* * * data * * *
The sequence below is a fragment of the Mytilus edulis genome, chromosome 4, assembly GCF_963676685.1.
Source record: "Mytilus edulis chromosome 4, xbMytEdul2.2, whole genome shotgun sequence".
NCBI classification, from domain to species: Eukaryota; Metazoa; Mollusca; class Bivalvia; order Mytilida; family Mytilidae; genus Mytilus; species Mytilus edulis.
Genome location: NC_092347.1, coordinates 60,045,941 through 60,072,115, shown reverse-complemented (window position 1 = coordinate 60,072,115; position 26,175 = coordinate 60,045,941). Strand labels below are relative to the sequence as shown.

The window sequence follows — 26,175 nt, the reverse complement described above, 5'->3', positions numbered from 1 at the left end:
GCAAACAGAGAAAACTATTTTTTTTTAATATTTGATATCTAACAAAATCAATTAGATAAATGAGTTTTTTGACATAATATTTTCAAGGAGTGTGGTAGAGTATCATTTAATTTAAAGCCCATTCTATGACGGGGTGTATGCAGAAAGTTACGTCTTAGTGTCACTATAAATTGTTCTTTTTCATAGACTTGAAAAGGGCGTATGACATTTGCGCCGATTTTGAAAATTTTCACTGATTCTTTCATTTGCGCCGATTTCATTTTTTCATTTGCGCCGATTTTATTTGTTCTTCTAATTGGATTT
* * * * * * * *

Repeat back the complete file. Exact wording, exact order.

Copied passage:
The sequence below is a fragment of the Mytilus edulis genome, chromosome 4, assembly GCF_963676685.1.
Source record: "Mytilus edulis chromosome 4, xbMytEdul2.2, whole genome shotgun sequence".
NCBI classification, from domain to species: Eukaryota; Metazoa; Mollusca; class Bivalvia; order Mytilida; family Mytilidae; genus Mytilus; species Mytilus edulis.
Genome location: NC_092347.1, coordinates 60,045,941 through 60,072,115, shown reverse-complemented (window position 1 = coordinate 60,072,115; position 26,175 = coordinate 60,045,941). Strand labels below are relative to the sequence as shown.

The window sequence follows — 26,175 nt, the reverse complement described above, 5'->3', positions numbered from 1 at the left end:
GCAAACAGAGAAAACTATTTTTTTTTAATATTTGATATCTAACAAAATCAATTAGATAAATGAGTTTTTTGACATAATATTTTCAAGGAGTGTGGTAGAGTATCATTTAATTTAAAGCCCATTCTATGACGGGGTGTATGCAGAAAGTTACGTCTTAGTGTCACTATAAATTGTTCTTTTTCATAGACTTGAAAAGGGCGTATGACATTTGCGCCGATTTTGAAAATTTTCACTGATTCTTTCATTTGCGCCGATTTCATTTTTTCATTTGCGCCGATTTTATTTGTTCTTCTAATTGGATTT